11 Apr 2003
Researchers build a modelocked thin disk laser that emits the highest average power reported to date.
A Swiss German collaboration claims to have built a mode-locked laser that emits femtosecond pulses with the highest average power reported to date. The thin-disk Yb:YAG laser built by a team from the Swiss Federal Institute of Technology (ETH) in Zürich and TRUMPF-Laser in Schramberg, Germany generates a stream of 810 fs pulses with an average power of 60 W (Optics Letters 28 367)
The design makes use of a thin-disk laser head developed by TRUMPF and ETH's expertise in semiconductor saturable absorber mirror (SESAM) technology.
At the heart of the laser is a 100 micron thick Yb:YAG disk. One face of the disk is coated for high reflectivity at both the pump and laser wavelength (940 nm and 1030 nm respectively) while the other side is anti-reflection coated for both wavelengths. The disk was pumped with up to 370 W of 940 nm light from diode bars.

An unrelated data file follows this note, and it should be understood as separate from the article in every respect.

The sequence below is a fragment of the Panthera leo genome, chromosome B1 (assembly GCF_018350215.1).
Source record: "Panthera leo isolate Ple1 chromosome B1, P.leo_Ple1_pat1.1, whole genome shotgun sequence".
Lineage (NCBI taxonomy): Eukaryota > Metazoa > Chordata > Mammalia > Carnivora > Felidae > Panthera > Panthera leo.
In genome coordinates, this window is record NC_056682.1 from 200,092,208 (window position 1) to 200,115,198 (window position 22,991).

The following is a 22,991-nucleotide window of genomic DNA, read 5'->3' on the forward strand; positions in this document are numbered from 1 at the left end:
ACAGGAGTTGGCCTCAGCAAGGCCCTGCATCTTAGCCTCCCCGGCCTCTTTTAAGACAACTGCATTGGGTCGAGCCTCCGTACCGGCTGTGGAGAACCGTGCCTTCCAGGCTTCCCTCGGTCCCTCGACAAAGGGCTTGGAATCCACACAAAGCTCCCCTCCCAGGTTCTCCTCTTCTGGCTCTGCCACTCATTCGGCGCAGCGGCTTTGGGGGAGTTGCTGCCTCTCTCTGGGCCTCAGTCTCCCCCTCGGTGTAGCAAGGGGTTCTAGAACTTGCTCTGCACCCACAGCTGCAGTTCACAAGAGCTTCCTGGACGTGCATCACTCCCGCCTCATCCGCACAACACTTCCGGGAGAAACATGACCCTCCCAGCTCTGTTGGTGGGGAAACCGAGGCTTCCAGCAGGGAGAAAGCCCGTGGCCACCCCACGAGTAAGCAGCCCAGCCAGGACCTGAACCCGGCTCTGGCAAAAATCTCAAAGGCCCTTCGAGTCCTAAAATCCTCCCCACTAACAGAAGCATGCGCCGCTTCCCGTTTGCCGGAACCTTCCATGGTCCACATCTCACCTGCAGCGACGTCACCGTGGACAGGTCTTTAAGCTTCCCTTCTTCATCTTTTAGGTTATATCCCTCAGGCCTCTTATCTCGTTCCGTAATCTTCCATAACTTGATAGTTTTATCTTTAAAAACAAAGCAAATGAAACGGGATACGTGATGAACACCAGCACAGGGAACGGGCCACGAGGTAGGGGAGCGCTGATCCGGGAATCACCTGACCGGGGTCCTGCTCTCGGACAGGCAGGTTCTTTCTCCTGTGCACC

The 1030 nm light from the laser head is then passed through a series of 11 dispersive mirrors to a semiconductor saturable absorber mirror (SESAM) which induces passive mode-locking. The laser pulses then travel back through the cavity, passing the disk for a second time before exiting through an output coupler.
At a pulse repetition rate of 34.3 MHz, the laser emits pulses with an energy of 1.75 microJ and a peak power of 1.9 MW. The team says that it could improve the performance of the laser by optimizing the disperse mirrors, the current versions suffer from slight thermal lensing, and redesigning the cavity so that the pulses pass through the disk four times before exiting the laser. The latter redesign would help reduce thermal distortions by reducing the intracavity power by a factor of two.
Oliver Graydon is editor of Optics.org and Opto & Laser Europe magazine.
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